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Times of India
Shiva and Shekhar, cousins, live in Bettangere and are two fearless youngsters who dote on each other and want to do good to their village. What happens when power, crime and action come between their equation?
This team has maintained that the film has its roots in the infamous Bettangere gangster cousins, what with the director being related to them. Ironically, the film begins with a disclaimer saying this is a fictional film. To add to the fiction element, the names of the cousins are changed from Seenu and Shankara to Shiva and Shekhar. The film has an interesting narrative and screenplay, though it falters at places.
The movie begins with Shiva being cornered by cops when he's on the run. At gunpoint, he recounts his tale of how he stumbled upon the path of crime and underworld. While most films romanticize the idea of the wronged man who ends up being a gangster and show him as a hero, director Mohan Gowda has managed to maintain a neutral stance and narrated the story of two cousins and their tryst with the underbelly.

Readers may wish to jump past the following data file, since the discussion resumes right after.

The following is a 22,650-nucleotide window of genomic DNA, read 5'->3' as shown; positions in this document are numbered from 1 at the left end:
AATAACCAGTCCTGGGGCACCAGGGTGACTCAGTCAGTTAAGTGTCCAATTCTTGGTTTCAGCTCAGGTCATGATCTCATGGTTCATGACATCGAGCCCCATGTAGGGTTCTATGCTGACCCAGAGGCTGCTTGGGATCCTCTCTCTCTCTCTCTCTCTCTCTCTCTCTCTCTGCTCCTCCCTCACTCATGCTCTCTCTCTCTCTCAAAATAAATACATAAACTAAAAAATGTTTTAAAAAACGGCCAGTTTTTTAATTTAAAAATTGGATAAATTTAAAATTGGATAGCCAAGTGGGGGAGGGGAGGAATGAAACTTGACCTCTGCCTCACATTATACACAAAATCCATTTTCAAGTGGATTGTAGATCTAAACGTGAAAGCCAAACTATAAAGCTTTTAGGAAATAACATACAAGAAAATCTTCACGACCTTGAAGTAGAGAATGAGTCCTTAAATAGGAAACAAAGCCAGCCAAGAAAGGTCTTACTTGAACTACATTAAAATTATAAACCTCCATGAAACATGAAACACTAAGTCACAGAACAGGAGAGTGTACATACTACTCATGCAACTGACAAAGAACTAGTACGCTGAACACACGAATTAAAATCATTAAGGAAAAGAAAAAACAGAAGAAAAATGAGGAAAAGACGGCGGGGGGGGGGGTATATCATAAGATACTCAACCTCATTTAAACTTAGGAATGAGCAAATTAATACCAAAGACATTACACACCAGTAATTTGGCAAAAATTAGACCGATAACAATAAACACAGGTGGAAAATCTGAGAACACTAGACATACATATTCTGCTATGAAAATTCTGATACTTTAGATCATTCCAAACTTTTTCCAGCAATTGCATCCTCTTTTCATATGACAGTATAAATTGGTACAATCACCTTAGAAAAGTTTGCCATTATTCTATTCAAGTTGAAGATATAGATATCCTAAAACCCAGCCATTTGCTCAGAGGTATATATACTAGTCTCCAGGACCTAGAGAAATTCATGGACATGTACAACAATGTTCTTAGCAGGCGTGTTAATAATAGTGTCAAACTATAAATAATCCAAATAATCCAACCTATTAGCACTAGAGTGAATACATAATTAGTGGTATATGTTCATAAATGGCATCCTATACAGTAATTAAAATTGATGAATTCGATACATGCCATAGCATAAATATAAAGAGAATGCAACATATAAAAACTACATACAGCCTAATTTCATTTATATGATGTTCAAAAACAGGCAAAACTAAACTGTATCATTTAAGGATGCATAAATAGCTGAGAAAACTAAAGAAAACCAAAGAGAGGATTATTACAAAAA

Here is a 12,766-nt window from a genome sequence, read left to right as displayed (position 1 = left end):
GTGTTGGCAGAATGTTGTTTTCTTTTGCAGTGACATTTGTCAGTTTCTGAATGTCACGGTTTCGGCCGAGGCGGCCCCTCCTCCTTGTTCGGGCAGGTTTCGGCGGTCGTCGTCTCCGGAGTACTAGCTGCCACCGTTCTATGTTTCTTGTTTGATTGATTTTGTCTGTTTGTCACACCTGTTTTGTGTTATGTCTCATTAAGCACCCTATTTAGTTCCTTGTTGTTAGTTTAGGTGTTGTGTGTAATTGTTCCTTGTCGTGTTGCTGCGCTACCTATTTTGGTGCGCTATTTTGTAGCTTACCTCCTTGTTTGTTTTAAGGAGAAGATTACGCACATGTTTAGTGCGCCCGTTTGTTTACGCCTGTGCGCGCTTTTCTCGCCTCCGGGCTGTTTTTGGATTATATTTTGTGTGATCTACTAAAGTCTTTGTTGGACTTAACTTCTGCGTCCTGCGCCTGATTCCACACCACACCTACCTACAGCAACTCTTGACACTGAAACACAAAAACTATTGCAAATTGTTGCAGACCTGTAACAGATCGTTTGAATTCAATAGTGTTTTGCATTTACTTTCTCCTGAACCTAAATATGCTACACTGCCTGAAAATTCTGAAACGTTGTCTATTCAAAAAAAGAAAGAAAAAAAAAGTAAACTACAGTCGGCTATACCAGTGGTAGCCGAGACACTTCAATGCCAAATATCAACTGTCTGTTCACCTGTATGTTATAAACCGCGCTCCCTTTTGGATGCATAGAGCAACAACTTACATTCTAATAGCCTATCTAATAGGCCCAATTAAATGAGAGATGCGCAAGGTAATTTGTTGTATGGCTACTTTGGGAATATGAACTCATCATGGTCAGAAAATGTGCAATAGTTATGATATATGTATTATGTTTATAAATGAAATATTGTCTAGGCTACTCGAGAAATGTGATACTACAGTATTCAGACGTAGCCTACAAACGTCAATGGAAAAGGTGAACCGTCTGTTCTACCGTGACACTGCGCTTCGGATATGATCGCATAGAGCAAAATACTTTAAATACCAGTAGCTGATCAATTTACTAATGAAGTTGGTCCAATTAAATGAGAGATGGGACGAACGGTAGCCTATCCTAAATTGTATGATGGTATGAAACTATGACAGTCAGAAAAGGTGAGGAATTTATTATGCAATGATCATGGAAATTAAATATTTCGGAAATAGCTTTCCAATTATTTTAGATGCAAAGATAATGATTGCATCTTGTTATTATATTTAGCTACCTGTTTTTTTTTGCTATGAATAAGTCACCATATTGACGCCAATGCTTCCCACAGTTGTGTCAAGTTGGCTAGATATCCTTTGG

This film has great technical values, albeit editing is jagged at points. Though, the two lead heroes fumble through their roles. Sumanth as Shivu has the bigger screen space considering the first of this two-part film focuses on his tale. He has improved as a performer from his earlier films, but there are some crucial scenes where his delivery falls just short of expectations. Akshay as Shekhar seems earnest but lacks the fire that his hot-headed character requires. Vinod Kambli in his much-hyped debut is entertaining in the cameo.
Should you watch it? The film does show glimpses of one of the recent underworld tales that gained notoriety. If crime tales interest you, watch it overlooking some of the film's shortcomings.